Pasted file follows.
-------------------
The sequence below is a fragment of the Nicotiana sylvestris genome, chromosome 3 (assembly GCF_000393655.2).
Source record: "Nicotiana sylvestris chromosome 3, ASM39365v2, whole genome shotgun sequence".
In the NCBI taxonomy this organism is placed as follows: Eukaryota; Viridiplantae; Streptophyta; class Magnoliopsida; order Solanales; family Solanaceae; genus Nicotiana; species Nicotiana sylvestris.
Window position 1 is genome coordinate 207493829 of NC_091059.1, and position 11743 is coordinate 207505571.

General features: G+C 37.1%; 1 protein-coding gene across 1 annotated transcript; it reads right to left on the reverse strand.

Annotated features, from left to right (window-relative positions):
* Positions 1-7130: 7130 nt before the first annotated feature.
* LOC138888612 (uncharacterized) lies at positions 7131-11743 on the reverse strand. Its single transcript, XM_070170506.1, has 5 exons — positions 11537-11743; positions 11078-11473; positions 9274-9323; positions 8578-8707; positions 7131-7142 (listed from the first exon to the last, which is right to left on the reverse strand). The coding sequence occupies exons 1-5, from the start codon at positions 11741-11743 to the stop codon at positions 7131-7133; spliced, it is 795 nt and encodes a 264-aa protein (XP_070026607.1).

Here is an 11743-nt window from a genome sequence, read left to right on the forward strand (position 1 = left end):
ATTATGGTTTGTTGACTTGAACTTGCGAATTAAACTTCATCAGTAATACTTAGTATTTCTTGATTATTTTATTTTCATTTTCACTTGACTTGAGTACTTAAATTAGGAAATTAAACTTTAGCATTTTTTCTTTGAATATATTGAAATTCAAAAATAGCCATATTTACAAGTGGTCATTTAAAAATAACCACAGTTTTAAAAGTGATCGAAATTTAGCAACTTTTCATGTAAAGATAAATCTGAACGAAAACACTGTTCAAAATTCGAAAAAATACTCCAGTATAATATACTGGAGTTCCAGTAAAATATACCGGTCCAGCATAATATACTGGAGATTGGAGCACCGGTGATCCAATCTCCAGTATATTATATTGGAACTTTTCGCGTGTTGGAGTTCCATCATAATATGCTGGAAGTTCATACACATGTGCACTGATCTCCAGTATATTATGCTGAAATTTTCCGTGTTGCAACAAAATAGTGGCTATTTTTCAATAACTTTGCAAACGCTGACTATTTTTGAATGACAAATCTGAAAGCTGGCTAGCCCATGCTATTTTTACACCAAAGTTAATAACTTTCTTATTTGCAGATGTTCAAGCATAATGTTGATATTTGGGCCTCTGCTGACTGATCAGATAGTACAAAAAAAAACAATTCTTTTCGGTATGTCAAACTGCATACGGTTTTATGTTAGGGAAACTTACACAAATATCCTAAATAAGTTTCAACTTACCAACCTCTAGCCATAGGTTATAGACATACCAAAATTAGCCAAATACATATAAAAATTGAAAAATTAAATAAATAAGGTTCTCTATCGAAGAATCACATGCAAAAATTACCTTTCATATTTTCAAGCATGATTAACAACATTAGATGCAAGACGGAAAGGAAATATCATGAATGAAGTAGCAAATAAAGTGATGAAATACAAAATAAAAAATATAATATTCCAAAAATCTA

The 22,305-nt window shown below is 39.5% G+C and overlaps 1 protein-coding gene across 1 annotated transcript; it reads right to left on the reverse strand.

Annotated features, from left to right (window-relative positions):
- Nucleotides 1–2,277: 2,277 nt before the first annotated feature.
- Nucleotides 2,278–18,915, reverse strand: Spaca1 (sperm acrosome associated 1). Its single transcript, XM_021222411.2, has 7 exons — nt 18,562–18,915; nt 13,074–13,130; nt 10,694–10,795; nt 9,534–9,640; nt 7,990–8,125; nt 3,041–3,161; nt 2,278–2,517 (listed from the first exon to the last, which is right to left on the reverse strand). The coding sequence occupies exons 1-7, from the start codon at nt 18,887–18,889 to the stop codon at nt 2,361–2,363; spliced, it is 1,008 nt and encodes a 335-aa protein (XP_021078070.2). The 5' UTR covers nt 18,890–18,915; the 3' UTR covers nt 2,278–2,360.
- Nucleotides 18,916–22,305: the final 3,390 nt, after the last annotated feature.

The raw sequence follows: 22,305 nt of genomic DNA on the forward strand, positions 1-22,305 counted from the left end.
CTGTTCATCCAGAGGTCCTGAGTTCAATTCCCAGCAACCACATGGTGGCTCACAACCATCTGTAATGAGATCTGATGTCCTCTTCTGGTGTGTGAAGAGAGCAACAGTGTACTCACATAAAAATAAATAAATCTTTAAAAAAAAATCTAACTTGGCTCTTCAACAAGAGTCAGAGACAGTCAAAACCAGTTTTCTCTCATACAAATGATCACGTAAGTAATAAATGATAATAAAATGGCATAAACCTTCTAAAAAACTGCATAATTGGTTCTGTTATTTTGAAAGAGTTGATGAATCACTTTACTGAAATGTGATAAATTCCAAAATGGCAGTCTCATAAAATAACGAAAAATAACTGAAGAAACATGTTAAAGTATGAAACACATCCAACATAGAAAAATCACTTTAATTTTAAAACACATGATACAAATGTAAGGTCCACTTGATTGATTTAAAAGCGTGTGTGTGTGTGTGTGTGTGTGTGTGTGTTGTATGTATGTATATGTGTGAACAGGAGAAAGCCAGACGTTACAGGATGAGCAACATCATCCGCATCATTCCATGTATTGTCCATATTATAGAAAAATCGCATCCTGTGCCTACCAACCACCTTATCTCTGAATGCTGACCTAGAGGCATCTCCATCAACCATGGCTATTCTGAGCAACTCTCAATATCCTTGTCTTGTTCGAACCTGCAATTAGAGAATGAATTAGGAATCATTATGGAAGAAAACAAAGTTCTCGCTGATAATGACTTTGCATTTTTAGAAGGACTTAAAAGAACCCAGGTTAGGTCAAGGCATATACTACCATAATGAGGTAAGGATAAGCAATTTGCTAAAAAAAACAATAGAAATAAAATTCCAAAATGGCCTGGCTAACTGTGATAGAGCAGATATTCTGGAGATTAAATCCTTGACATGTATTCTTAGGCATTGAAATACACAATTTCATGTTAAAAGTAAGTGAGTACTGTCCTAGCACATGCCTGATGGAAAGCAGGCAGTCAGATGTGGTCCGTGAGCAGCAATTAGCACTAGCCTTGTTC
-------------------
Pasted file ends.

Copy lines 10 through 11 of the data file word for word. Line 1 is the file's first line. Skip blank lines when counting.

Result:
ATTATGGTTTGTTGACTTGAACTTGCGAATTAAACTTCATCAGTAATACTTAGTATTTCTTGATTATTTTATTTTCATTTTCACTTGACTTGAGTACTTAAATTAGGAAATTAAACTTTAGCATTTTTTCTTTGAATATATTGAAATTCAAAAATAGCCATATTTACAAGTGGTCATTTAAAAATAACCACAGTTTTAAAAGTGATCGAAATTTAGCAACTTTTCATGTAAAGATAAATCTGAACGAAAACACTGTTCAAAATTCGAAAAAATACTCCAGTATAATATACTGGAGTTCCAGTAAAATATACCGGTCCAGCATAATATACTGGAGATTGGAGCACCGGTGATCCAATCTCCAGTATATTATATTGGAACTTTTCGCGTGTTGGAGTTCCATCATAATATGCTGGAAGTTCATACACATGTGCACTGATCTCCAGTATATTATGCTGAAATTTTCCGTGTTGCAACAAAATAGTGGCTATTTTTCAATAACTTTGCAAACGCTGACTATTTTTGAATGACAAATCTGAAAGCTGGCTAGCCCATGCTATTTTTACACCAAAGTTAATAACTTTCTTATTTGCAGATGTTCAAGCATAATGTTGATATTTGGGCCTCTGCTGACTGATCAGATAGTACAAAAAAAAACAATTCTTTTCGGTATGTCAAACTGCATACGGTTTTATGTTAGGGAAACTTACACAAATATCCTAAATAAGTTTCAACTTACCAACCTCTAGCCATAGGTTATAGACATACCAAAATTAGCCAAATACATATAAAAATTGAAAAATTAAATAAATAAGGTTCTCTATCGAAGAATCACATGCAAAAATTACCTTTCATATTTTCAAGCATGATTAACAACATTAGATGCAAGACGGAAAGGAAATATCATGAATGAAGTAGCAAATAAAGTGATGAAATACAAAATAAAAAATATAATATTCCAAAAATCTA

The 22,305-nt window shown below is 39.5% G+C and overlaps 1 protein-coding gene across 1 annotated transcript; it reads right to left on the reverse strand.